“Previously we wouldn’t have had an avenue to protect a woman unless someone has a conviction,” Ms. Flood said, adding: “But to be able to have something concrete, where the PSNI have information on someone who has abused in the past, not rumour or speculation, but concrete facts, means a woman will see that it’s not her fault. This is something he has done before and will probably do again. It allows her to make an informed decision.”
If any woman is deemed at high risk, Women’s Aid is involved in A Multi Agency Risk Assessment Conference. This is a victim focused information sharing and risk management meeting attended by all key agencies, where high risk cases are discussed.
“The disclosure scheme gives women the right to get that information,” said Ms. Flood.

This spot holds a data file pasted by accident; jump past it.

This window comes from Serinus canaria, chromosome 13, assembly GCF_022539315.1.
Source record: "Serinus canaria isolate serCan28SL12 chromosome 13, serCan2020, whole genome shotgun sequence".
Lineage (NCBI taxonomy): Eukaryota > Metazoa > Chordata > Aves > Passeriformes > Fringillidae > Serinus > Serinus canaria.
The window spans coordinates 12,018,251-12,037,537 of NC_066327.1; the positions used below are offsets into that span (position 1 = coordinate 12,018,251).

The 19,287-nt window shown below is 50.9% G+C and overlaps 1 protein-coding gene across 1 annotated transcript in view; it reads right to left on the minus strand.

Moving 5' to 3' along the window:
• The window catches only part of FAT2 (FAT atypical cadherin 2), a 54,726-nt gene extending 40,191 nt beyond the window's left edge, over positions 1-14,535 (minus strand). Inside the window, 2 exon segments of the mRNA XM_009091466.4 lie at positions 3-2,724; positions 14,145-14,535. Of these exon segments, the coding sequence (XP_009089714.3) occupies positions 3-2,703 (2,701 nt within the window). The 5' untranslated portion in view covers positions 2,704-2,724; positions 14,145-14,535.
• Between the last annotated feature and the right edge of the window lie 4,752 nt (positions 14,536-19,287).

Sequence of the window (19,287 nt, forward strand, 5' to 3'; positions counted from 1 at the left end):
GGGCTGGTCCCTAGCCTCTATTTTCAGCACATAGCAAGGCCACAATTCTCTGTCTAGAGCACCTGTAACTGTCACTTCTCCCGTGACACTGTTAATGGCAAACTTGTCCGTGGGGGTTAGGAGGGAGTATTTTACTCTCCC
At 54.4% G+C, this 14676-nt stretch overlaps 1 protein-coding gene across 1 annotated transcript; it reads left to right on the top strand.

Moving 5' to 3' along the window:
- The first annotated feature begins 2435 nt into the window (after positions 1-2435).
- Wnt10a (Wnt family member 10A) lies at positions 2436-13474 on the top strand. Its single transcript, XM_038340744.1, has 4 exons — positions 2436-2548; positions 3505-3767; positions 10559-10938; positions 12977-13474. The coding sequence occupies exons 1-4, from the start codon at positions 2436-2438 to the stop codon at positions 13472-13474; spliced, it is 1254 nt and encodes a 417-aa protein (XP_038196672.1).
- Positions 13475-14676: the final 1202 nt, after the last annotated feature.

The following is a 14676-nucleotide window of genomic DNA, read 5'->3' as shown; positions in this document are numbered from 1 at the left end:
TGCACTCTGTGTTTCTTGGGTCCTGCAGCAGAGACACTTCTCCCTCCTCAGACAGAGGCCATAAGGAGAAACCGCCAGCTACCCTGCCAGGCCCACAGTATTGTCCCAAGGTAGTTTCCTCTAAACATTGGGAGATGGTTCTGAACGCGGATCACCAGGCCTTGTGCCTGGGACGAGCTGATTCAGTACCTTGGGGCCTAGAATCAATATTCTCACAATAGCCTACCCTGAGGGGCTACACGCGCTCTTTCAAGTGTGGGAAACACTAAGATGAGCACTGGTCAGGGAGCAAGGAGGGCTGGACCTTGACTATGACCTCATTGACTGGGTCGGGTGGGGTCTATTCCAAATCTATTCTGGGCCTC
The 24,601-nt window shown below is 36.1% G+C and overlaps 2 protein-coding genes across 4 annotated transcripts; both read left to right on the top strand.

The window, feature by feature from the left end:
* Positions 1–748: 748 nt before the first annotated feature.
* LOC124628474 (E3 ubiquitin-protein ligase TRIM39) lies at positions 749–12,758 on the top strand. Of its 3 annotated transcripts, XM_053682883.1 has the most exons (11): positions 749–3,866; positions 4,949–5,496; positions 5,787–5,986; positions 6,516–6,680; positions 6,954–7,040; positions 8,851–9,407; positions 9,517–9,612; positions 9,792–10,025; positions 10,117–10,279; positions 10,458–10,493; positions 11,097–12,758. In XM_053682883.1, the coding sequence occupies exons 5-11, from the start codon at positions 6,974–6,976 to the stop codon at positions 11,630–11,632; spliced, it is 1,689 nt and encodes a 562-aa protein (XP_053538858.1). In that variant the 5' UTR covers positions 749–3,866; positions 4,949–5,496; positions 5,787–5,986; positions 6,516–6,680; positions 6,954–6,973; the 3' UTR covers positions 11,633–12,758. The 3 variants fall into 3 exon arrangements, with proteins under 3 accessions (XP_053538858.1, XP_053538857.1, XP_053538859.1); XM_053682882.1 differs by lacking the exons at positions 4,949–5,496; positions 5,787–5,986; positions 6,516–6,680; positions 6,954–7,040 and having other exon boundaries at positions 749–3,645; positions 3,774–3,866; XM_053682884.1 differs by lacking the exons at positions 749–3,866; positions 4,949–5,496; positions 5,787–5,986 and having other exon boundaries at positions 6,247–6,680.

She added: “If a woman does make an enquiry and there’s no information about that man, we would ask them to follow their gut. Offending behaviour starts somewhere. She may be the first victim. If your gut instinct is strong enough to make the enquiry, there’s something there to follow through on.”
The scheme will be delivered by the Police Service of Northern Ireland’s Public Protection Branch. The ‘Right to Ask’ provides a way for a potential victim to directly apply to police for information. Applications can only be made via the PSNI or the nidirect website. The ‘Power to Tell’ provision allows police to act on information that may come to their attention by other means. Police will assess the degree of risk and act accordingly. Both procedures are expected to take around 42-45 days.
Where a disclosure is to be made, police will meet and inform the potential victim, or the person considered best placed to protect them. Should an individual be considered to be at immediate risk, police will act immediately. Disclosure information will typically be very general, indicating a risk to the person, rather than specifying the detail of any previous offence.